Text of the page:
In a recent non-precedential opinion, the TTAB affirmed a refusal to register Melissa & Doug, LLC’s red oval background mark (the “Proposed Mark”), finding that the acquired distinctiveness factors weighed against a finding of distinctiveness:

Melissa & Doug

Melissa & Doug is a beloved American brand of children’s toys, including wooden puzzles, arts and crafts products, and other educational toys, and the oval at issue has appeared on such products since 2003. The application at issue covered a long list of goods in Classes 16 and 28, and online retail store services in Class 35.

However, common geometric shapes that appear as a background for other wording are not regarded as trademarks on their own, absent evidence of distinctiveness for the background design alone. See In re Benneton Grp. S.p.A., 48 USPQ2d 1214 (TTAB 1998). Though Melissa & Doug provided the Examining Attorney and the Board with a large volume of evidence in support of registration of this mark, most, if not all, of the evidence pertained to use of the Proposed Mark as the background image for the words “Melissa & Doug.” The Board found the evidence to be largely unpersuasive, and ultimately found that the distinctiveness factors weighed against registration of the mark. The Board considered the following factors:

  1. Association of the Proposed Mark with a Particular Source by Actual Purchasers: Melissa & Doug obtained 31 customer declarations during one day stationed at the FAO Schwartz toy store in New York. The Board noted that these declarations were generally well done and persuasive, while also limited in quantity. This factor weighed in favor of Melissa & Doug.
  2. Length, Degree, and Exclusivity of Applicant’s Use: There was some evidence in connection with these factors that weighed in favor of Melissa & Doug, but the Board said that the fact that the design was always displayed behind the “Melissa & Doug” wording lessens the value of that evidence. This factor weighed slightly in favor of Melissa & Doug.
  3. Amount and Manner of Advertising: The Board noted that the Proposed Mark, displayed with the Melissa & Doug wording, appears prominently on Applicant’s products and point-of-sale displays. However, the Board also discussed that multiple other arguments made by the Applicant on this point were unpersuasive – specifically, that the “Melissa & Doug” wording was not always used with the mark, and that the Applicant had engaged in robust social media advertising. On balance, this factor weighed against Melissa & Doug.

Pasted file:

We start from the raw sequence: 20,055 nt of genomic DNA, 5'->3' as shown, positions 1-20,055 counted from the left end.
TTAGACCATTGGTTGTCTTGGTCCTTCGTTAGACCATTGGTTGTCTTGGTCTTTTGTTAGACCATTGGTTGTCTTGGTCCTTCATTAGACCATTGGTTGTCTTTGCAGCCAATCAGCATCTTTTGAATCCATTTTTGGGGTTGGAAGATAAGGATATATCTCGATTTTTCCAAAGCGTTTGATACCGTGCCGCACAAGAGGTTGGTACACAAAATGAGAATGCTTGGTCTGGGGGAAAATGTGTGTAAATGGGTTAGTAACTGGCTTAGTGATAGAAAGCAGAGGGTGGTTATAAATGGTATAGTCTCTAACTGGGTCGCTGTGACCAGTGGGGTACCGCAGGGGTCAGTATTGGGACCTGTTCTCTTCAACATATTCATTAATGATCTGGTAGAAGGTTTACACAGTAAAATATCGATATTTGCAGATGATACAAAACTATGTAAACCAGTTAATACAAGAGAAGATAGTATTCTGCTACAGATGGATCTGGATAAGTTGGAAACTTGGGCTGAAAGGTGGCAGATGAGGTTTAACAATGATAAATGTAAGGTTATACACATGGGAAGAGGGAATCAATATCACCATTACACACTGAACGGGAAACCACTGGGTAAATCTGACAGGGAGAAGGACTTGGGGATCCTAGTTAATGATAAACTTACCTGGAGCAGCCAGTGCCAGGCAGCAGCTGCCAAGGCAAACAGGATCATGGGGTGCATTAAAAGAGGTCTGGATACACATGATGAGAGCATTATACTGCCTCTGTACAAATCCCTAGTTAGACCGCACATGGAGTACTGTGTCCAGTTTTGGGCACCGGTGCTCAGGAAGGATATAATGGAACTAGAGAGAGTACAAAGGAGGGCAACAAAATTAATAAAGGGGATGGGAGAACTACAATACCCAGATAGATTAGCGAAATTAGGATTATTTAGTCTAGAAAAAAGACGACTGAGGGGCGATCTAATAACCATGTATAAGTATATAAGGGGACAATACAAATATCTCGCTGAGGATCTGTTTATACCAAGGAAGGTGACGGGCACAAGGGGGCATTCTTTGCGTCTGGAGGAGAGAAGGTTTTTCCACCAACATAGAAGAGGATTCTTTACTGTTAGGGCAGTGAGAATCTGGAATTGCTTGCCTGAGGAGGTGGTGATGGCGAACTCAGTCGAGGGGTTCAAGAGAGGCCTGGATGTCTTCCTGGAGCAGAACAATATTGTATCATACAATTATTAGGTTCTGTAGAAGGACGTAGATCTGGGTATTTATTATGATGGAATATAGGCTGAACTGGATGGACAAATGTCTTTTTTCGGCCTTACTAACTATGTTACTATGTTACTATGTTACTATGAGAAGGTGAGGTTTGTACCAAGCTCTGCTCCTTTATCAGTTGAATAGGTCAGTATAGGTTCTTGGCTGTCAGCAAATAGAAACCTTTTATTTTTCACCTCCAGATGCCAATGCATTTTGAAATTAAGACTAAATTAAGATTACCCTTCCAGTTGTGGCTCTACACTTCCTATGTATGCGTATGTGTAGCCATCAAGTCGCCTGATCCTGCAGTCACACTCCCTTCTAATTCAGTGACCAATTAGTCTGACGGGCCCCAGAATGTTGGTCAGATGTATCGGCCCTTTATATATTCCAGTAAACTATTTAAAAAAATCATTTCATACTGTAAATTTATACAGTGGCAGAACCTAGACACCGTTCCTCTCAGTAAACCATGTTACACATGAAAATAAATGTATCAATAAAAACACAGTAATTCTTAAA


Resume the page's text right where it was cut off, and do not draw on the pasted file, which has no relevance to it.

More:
4. Amount of Sales and Number of Customers: Though Melissa & Doug’s sales figures were characterized as “substantial” and “impressive,” the Board mostly dismissed this evidence, as the Proposed Mark is always used in connection with the “Melissa & Doug” wording. This factor weighed against Melissa & Doug.
  5. Intentional Copying: Melissa & Doug submitted evidence that a foreign company copied its “Water WOW” coloring books and used the Proposed Mark on the counterfeit products. However, because the foreign company also copied other trade dress elements of Melissa & Doug’s coloring books, the Board was reluctant to attribute consumer confusion solely to the use of the Proposed Mark. This factor weighed against Melissa & Doug.

Unfortunately, due to the nature of this mark, Melissa & Doug was always going to have an uphill battle to registration. The main takeaway from this case is that brand owners keen to acquire rights in marks comprised solely of background designs, especially those made of simple geometric shapes, should consider also using the mark alone, independent of any word marks, to enhance the trademark significance and recognition of the design per se. If Melissa & Doug had also used the red oval independently, this case may have had a different outcome. And, as is always the case with trademarks, Melissa & Doug could take steps now to enhance the source-identifying significance of the red oval per se, which may improve its chances of registering this mark in the future. Particularly in the anti-counterfeiting space, it is advantageous to own an arsenal of registrations for different mark variations for use in different enforcement contexts.

This article appeared in the January 2021 issue of MarkIt to Market®. To view our past issues, as well as other firm newsletters, please click here.